Fifty years ago, Milton Friedman had the ground-breaking idea to improve public education with school vouchers. By separating government financing of education from government administration of schools, Friedman argued, parents at all income levels would have the freedom to choose the schools their children attend. Liberty & Learning is a collection of essays from the nation's top education experts evaluating the progress of Friedman's innovative idea and reflecting on its merits in the 21st century. The book also contains a special prologue and epilogue by Milton Friedman himself. The contributors to this volume take a variety of approaches to Friedman's voucher idea. All of them assess the merit of Friedman's plan through an energetic, contemporary perspective, though some authors take a theoretical position, while others employ a very pragmatic approach.
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"The contributors offer a thoughtful look at the movement for school choice. Friedman offers an epilogue critical of the power of the teachers' unions and promising to continue to fight for vouchers. Readers interested in education will appreciate the well-considered arguments presented in this thought-provoking book." -Vanessa Bush, Booklist, American Library Association
"Liberty & Learning represents a major critical reassessment of the Friedman's vision for school choice. It is by no means just a paean to the genius of the voucher idea. The Friedmans themselves have always relished the spirited debate, and several contributors are ready to give it to them." -School Choice Advocate
"The movement remains in its infancy, and the `pure' voucher system Milton Friedman proposed has still never been instituted anywhere in the United States. This slim volume, with contributions from 10 educational experts of varying ideological hues, tries to explain why and where to go from here. Suggestions in the book range from downplaying the rhetoric of liberty and adopting the rhetoric of community values to sell vouchers to Myron Lieberman's suggestion that voucher supporters stop compromising and push harder for system wide vouchers for everybody. Abigail Thernstrom suggests a broad voucher program may be the last hope for many African Americans. And James Tooley notes the remarkable 'mushrooming' of inexpensive and superior private schools in poor regions from India to Ghana." -Alan W. Bock, Orange County RegisterAbout the Author:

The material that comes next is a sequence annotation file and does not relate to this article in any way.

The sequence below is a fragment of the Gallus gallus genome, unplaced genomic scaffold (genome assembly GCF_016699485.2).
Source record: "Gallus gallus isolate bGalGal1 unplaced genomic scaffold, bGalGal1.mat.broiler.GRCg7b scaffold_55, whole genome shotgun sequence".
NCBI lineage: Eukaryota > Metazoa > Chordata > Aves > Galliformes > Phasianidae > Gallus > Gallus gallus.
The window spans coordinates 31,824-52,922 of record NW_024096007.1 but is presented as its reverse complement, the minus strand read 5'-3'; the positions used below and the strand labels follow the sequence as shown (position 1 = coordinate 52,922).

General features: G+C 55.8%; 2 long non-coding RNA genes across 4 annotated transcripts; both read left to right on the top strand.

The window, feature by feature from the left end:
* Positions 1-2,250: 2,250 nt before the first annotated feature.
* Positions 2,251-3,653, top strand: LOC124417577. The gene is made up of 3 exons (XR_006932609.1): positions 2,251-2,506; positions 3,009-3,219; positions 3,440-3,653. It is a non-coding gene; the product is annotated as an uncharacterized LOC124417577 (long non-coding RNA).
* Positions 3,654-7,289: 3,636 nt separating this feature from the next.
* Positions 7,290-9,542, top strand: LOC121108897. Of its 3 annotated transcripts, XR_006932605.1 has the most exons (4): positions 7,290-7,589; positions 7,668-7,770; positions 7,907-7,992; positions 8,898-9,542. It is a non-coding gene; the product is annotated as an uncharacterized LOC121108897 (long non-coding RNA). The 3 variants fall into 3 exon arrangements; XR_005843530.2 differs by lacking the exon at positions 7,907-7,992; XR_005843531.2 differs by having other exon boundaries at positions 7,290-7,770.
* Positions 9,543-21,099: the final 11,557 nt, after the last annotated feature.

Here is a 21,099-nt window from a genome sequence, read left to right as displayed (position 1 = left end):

EDITORS Robert C. Enlow is the executive director of the Milton and Rose D. Friedman Foundation. He lives in Indianapolis, Indiana.
Lenore T. Ealy is the president of the consulting firm Thinkitecure, Inc. She lives in Carmel, Indiana.
CONTRIBUTORS John E. Brandl is a professor and former dean of the Hubert H. Humphrey Institute of Public Affairs at the University of Minnesota, and a Distinguished Professor of Public Policy at St. John's University.
John E. Coons is a Professor of Law Emeritus at the University of California, Berkeley. In the 1970s he was appointed to the National Commission on School Finance by President Carter.
Andrew Coulson is the director of the Cato Institute's Center for Educational Freedom and serves on the Advisory Council of the E. G. West Centre for Market Solutions in Education at the University of Newcastle, UK.
Jay P. Greene is head of the Department of Education Reform at the University of Arkansas and a senior fellow at the Manhattan Institute. His research was cited four times in the Supreme Court's opinions in the landmark case on school vouchers.
Eric A. Hanushek is a Senior Fellow at the Hoover Institution of Stanford University, chairman of the Executive Committee of the Texas Schools Project at the University of Texas at Dallas, and a research associate of the National Bureau of Economic Research.
Guilbert C. Hentschke is a professor in Public School Administration at the University of Southern California and serves on the boards of such institutions as the Aspen Educational Group and the National Center on Education and the Economy.
Myron Liebernan is the chairman and cofounder of the Educational Policy Institute, life member of the National Education Association, and a retiree member of the American Federation of Teachers.
John Merrifield is a member of the economics faculty at the University of Texas at San Antonio, senior research fellow of the Education Policy Institute and the Fraser Institute.
Abigail Thernstrom is a senior fellow at the Manhattan Institute, member of the Massachusetts State Board of Education, and vice-chair of the U.S. Commission on Civil Rights.
James Tooley is director of the E. G. West Centre for Market Solutions in Education at the University of Newcastle, UK, where he is also professor of education policy.
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